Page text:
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kuphryn

Recommended Book on COM :: C++

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kuphryn    210
Hi. Two weeks ago I posted a similar message about recommended advanced C++ books. An overwhelming number of responses mentioned Scott Meyers'' Effective series including STL, Modern C++ Design: Generic Programming and Design Patterns Applied by Andrei Alexandrescu, and Design Patterns. I decided on Scott Meyer''s Effective STL and Modern C++ Design: Generic Programming and Design Patterns Applied by Andrei Alexandrescu. I definitely agree those books are exceptional in terns of advanced techniques and design patterns. I learned more from those books have from all previous C++ books I owned. Now I am ready to move ahead and learn more specific software design, COM. I believe COM should be the next concept to look into because as windows applications become more integrated, COM will be even more popular and useful in the future. I have heard about ATL and know that ATL is to COM and MFC is to Win32 API. Nonetheless, I do not know how ATL relates to C++. What do you recommend as the best book on COM concept and implementation using C++? Thanks, Kuphryn

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Solo    142
To start with try "Inside COM" by Dale Rogerson. It presents the basics of COM and Automation using straight C/C++. Makes for a solid foundation. I can''t imagine a better book on the subject.

After that you can move on to ATL by trying either "Inside ATL" by George Shepherd and Brad King or "Beginning ATL COM Programming" by Grimes, Stockton, Templeman, and Reilly. There may be better books out there but these two have served me well.

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kuphryn    210
Okay. Thanks.

Davros posted an interesting reponse about COM and its future at cprogramming.

http://cboard.cprogramming.com/showthread.php?s=c8ca4c9c5844f0b5316a07e371ba0654&threadid=26804

Kuphryn

[edited by - kuphryn on October 20, 2002 1:51:06 PM]

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Jonus    170
quote:
Original post by kuphryn
Okay. Thanks.

Davros posted an interesting reponse about COM and its future at cprogramming.

http://cboard.cprogramming.com/show...&threadid=26804

Kuphryn
Hey that article was great! But your link is corrupt, ... go here if you''re intrested.

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kuphryn    210
In my original message, I did not include a question on the order at which to learn and even become proficient with COM design and implementation using C++.

What is the order in terms of books to study for learning and become proficient with COM design and implementating using C++? In other words, do you learn ATL first, or COM?

Kuphryn

[edited by - kuphryn on October 22, 2002 7:52:17 PM]

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Shannon Barber    1681
I think you have to learn COM to really know how to use the ATL - though you can play-with the ATL without having a great deal of COM knowledge to use as an introduction - there''s an improptu article in the SE forum about using COM to communicate between C++ & VB, but it''s kinda hard to locate now :/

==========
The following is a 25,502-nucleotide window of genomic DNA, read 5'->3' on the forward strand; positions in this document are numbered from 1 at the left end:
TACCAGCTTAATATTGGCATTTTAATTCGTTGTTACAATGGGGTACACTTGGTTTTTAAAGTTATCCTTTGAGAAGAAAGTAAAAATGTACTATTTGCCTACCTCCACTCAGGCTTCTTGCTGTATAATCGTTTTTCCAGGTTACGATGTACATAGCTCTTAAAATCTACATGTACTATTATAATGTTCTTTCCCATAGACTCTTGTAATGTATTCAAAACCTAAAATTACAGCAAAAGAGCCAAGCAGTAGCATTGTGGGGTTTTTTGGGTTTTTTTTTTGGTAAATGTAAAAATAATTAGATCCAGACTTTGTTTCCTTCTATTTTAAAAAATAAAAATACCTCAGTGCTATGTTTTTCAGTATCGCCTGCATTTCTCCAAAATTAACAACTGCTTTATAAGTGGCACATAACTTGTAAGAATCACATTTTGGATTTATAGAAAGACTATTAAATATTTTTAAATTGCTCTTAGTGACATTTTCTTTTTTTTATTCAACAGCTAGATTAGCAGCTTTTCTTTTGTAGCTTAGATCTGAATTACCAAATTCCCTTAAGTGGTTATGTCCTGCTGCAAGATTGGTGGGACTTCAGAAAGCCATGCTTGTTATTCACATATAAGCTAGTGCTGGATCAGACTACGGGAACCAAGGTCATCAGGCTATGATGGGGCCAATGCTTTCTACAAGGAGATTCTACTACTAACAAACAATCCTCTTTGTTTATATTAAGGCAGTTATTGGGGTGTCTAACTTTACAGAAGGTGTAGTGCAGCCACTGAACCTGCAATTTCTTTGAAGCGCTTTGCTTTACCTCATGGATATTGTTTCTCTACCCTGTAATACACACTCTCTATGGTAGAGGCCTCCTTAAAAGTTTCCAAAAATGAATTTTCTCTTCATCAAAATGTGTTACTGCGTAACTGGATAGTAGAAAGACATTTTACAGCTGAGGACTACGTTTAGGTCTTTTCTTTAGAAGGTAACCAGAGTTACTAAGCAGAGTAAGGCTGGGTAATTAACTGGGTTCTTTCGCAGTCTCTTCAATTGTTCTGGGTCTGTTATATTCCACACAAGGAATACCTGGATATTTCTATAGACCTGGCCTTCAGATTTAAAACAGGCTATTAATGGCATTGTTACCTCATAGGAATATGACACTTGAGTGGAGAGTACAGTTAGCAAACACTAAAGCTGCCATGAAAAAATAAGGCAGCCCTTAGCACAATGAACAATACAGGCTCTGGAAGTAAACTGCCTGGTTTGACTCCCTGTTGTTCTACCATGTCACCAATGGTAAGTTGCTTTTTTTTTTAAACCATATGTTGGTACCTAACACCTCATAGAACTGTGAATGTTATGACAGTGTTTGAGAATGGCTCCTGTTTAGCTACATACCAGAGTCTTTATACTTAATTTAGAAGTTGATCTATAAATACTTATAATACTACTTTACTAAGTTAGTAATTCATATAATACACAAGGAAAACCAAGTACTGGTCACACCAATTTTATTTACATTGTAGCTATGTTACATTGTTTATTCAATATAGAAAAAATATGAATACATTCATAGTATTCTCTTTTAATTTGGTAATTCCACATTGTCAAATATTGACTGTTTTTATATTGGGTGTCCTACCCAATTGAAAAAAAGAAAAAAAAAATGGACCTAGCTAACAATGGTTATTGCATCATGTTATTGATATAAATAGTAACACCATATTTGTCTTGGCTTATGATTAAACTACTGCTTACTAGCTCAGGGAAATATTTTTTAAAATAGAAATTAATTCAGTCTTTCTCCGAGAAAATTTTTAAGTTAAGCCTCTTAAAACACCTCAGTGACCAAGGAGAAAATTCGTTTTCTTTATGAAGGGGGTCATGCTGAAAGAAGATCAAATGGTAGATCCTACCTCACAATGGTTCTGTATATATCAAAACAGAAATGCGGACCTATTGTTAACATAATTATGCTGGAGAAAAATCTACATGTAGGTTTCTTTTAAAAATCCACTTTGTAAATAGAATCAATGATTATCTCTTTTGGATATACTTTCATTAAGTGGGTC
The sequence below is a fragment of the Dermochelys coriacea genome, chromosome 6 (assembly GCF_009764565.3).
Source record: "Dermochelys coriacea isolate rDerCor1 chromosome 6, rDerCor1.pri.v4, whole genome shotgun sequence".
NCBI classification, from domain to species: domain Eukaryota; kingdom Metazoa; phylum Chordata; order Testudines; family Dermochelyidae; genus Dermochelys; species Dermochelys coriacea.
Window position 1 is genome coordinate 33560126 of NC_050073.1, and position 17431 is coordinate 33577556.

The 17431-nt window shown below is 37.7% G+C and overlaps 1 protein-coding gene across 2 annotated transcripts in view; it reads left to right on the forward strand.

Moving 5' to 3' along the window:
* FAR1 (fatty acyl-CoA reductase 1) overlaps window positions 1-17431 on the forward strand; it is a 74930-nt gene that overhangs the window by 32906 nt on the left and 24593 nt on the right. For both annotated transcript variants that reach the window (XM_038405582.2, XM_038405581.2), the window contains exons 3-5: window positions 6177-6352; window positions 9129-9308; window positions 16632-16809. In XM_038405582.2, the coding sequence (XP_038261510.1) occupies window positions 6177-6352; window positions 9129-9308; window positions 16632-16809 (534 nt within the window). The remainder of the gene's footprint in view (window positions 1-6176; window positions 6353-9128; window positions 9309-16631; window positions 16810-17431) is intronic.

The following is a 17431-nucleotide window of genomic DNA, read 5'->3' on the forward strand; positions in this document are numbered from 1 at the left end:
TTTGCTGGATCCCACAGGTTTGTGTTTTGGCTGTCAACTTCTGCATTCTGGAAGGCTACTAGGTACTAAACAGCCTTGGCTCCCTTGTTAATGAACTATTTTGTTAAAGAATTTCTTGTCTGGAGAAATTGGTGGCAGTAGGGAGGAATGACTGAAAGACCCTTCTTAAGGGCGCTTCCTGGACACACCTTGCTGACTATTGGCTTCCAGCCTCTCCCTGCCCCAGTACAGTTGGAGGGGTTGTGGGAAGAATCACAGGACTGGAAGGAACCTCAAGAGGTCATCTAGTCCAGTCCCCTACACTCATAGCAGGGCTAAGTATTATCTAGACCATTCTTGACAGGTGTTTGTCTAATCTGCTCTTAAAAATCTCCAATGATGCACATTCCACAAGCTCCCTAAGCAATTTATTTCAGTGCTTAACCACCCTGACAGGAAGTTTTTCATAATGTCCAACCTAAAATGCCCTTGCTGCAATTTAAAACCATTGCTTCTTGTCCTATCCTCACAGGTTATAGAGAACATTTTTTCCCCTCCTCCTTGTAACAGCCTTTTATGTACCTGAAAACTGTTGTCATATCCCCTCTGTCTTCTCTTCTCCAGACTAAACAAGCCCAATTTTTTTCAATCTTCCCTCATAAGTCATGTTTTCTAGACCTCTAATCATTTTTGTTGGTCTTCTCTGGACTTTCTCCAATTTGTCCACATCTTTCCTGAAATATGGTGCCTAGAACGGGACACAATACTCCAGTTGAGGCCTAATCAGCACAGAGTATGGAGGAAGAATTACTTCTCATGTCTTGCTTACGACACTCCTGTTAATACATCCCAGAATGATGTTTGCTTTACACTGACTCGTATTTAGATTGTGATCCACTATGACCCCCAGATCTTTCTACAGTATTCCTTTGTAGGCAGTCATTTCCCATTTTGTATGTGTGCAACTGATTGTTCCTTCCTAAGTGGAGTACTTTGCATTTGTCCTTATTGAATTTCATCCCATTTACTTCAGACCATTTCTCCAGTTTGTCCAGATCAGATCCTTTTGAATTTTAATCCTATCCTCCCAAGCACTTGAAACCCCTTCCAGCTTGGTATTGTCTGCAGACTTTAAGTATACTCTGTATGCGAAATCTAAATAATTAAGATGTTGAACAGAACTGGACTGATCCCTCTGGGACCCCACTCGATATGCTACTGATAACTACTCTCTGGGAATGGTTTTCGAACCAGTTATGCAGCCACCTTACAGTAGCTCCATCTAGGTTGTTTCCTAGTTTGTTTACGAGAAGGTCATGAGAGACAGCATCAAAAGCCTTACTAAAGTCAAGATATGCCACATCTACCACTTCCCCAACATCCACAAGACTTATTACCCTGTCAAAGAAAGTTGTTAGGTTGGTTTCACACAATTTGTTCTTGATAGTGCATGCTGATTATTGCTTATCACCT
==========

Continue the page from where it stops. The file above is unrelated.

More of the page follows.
The ATL, Active(X) Template Library, is a set of C++ templates, boiler-plate code, and an integrated VC Wizard to create COM objects. There is also the WTL which is a set of C++ templates that works well with the ATL for handling UI task.
Both the ATL & WTL were designed to have minimal overhead, so that you could create a COM object and distribute it over the internet on modem bandwidth (unlike MFC, which requires a couple of large dll''s, or a large amount of statically linked code).

"Inside COM+ Base Services" and "ATL COM Programming" are the two books I have.

That said, COM is kinda on the out, with .Net as the "COM 3.0" replacement. COM is really 2.0, and COM+ is ~2.5. OLE is ~COM 1.0. It more-or-less started with DDE (Dynamic Data Exchange) and snow-balled from there into .Net over about 9 years.

The goal has remained the same*, but the mechanisms to achieve it is constantly evolving. *Component based software.

I scourned a large number of books and picked ".Net Common Language Runtime: Unleashed" by Kevin Burton (obviously puslished by Sams) as the book for the office.

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kuphryn    210
Okay. Thanks.

Should one learn COM before learning DCOM and/or COM+, or is it best to start with the latest technology?

I see members mentioning ATL and WTL. However, I have read little actual ATL and WTL. Why is that? Why are those two COM frameworks not popular?

What do most C++ programmer use to implement COM, DCOM, and COM+?

The primary reason I ask so much about COM technology pass, present, and future is because I do not want to put too much time into sometime comparable to, say, 16-bit ASM. On the other hand, jumping right into ATL without COM experience would like learning MFC via Jeff Prosise because reading Richard Jones'' introduction to MFC.

Kuphryn

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